Dutch coalition to present plans after completion of talks

International
Mark Rutte

FILE – In this file photo dated Friday, April 2, 2021, caretaker Dutch Prime Minister Mark Rutte leaves after surviving a no-confidence motion in parliament in The Hague, Netherlands. The four parties negotiating to form the next ruling Dutch coalition in The Hague, Monday, Dec. 13, 2021, plan to send a policy blueprint for the next term of government to lawmakers this week, marking another step toward the end of marathon talks that followed a March election. (AP Photo/Peter Dejong, FILE)

THE HAGUE, Netherlands (AP) — The leaders of four political parties set to join forces in the next Dutch ruling coalition put the finishing touches Wednesday to a policy blueprint for the next parliamentary term, signaling the beginning of the end of a drawn-out process to form a new government.

The parties, led by caretaker Prime Minister Mark Rutte’s conservative People’s Party for Freedom and Democracy, planned to unveil their plans in the early afternoon.

Rutte, who has led three coalitions, will take charge of his fourth, and he’s set to become the Netherlands’ longest serving leader despite narrowly surviving a no-confidence motion in parliament in April.

His fourth Cabinet will be made up of the same parties as his third. Rutte’s party is joined by the pro-European D66, the center-right Christian Democratic Appeal and centrist Christian Union. Together, they command a narrow majority in the 150-seat lower house of Dutch parliament, but are in the minority in the upper house.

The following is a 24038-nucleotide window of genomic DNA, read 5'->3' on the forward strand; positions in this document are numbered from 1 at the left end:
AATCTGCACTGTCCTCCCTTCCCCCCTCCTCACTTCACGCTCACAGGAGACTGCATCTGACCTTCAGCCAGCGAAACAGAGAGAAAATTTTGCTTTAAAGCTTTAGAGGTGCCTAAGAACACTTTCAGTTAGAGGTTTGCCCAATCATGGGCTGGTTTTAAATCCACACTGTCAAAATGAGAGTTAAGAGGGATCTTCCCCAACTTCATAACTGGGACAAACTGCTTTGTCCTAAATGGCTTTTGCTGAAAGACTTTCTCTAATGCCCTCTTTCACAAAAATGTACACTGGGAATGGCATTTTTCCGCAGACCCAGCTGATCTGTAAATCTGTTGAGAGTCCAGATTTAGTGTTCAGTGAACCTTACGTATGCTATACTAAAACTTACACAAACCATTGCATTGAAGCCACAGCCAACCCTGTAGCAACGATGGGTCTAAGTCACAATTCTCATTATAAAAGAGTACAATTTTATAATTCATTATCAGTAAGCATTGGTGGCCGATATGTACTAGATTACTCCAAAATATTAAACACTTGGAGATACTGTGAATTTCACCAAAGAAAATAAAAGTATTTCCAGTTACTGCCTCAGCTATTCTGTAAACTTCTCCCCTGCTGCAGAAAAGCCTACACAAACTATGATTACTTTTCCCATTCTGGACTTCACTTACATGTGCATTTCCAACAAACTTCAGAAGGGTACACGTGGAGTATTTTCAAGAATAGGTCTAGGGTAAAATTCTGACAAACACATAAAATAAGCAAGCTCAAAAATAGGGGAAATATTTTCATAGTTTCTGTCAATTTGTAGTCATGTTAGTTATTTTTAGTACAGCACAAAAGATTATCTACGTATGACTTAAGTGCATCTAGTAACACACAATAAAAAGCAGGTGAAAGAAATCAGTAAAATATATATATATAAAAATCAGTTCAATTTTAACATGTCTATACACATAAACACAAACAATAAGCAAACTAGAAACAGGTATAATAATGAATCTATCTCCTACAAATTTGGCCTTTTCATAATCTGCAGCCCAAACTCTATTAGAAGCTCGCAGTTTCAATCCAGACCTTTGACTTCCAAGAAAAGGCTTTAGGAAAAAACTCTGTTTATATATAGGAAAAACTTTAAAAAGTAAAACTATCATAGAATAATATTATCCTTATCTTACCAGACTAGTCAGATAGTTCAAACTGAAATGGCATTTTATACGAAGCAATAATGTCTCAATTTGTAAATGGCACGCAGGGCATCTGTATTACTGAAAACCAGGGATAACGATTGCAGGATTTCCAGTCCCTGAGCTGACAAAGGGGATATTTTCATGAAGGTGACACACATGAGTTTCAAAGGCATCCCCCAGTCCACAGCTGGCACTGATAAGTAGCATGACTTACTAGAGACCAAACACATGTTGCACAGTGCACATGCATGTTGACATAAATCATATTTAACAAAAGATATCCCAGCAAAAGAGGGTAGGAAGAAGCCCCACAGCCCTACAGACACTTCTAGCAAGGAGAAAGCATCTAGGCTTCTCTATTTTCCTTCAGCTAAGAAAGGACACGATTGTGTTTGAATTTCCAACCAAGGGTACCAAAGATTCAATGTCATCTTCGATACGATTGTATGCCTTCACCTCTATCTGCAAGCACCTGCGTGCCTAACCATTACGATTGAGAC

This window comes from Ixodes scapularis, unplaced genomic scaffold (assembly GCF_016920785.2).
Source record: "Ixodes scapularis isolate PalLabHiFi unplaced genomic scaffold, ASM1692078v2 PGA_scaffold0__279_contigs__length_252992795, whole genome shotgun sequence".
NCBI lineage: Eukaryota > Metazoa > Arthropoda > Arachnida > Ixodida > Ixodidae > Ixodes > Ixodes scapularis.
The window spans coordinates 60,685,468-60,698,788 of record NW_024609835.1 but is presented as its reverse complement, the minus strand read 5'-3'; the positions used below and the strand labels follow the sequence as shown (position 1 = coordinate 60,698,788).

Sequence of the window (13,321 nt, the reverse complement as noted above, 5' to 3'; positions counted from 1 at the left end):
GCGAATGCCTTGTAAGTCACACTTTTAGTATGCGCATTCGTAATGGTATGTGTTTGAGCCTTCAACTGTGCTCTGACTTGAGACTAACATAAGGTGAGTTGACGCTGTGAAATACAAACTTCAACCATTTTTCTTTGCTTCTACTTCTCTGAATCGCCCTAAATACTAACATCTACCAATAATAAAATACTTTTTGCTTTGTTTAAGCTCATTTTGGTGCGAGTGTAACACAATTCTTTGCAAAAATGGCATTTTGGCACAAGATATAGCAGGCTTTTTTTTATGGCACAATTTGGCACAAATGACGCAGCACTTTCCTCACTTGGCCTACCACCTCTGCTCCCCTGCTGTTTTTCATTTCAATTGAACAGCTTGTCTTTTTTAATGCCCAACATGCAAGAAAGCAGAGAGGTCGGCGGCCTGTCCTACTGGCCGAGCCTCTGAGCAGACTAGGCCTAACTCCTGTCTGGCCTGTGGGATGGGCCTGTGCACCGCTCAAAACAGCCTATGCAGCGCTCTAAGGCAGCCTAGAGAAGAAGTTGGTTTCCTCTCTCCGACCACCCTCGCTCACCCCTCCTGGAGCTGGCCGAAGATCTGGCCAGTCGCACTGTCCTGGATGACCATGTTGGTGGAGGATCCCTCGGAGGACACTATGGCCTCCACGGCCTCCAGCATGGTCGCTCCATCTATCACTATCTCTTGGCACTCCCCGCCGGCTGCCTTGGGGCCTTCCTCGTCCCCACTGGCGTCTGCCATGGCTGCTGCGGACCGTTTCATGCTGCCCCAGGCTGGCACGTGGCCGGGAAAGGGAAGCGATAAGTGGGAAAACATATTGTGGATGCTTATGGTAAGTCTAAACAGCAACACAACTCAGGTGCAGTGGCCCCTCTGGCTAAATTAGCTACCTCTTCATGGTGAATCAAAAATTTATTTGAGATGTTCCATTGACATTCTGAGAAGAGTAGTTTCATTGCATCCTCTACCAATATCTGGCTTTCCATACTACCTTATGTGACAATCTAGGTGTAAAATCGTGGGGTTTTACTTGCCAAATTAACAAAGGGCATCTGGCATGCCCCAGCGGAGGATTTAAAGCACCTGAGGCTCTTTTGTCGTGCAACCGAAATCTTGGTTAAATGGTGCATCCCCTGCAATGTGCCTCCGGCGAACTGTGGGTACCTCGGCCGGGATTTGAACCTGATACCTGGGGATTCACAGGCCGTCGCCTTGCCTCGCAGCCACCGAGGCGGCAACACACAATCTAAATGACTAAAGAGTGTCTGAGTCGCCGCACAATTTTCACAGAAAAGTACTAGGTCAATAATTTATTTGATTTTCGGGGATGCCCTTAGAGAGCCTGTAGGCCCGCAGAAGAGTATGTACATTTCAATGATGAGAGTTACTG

Rutte’s previous administration resigned in January to take political responsibility for a scandal involving the country’s tax department wrongly labelling as fraudsters thousands of parents claiming child benefits.

That and other political scandals in recent years have eroded public confidence in the Dutch government. Rebuilding trust in his administration will be one of Rutte’s key tasks as he embarks on a new term in office next year.

Following a parliamentary debate on the coalition accord, Rutte is expected to be appointed to oversee the allocation of Cabinet portfolios. That process will likely last until early next year when the new government can be formally installed.

The presentation of the deal comes just under nine months after the country’s March 17 general election, making the coalition talks the longest in Dutch history. But they were still well short of the record set in neighboring Belgium. In December 2011, Belgium cobbled together a government after 541 days of negotiations.

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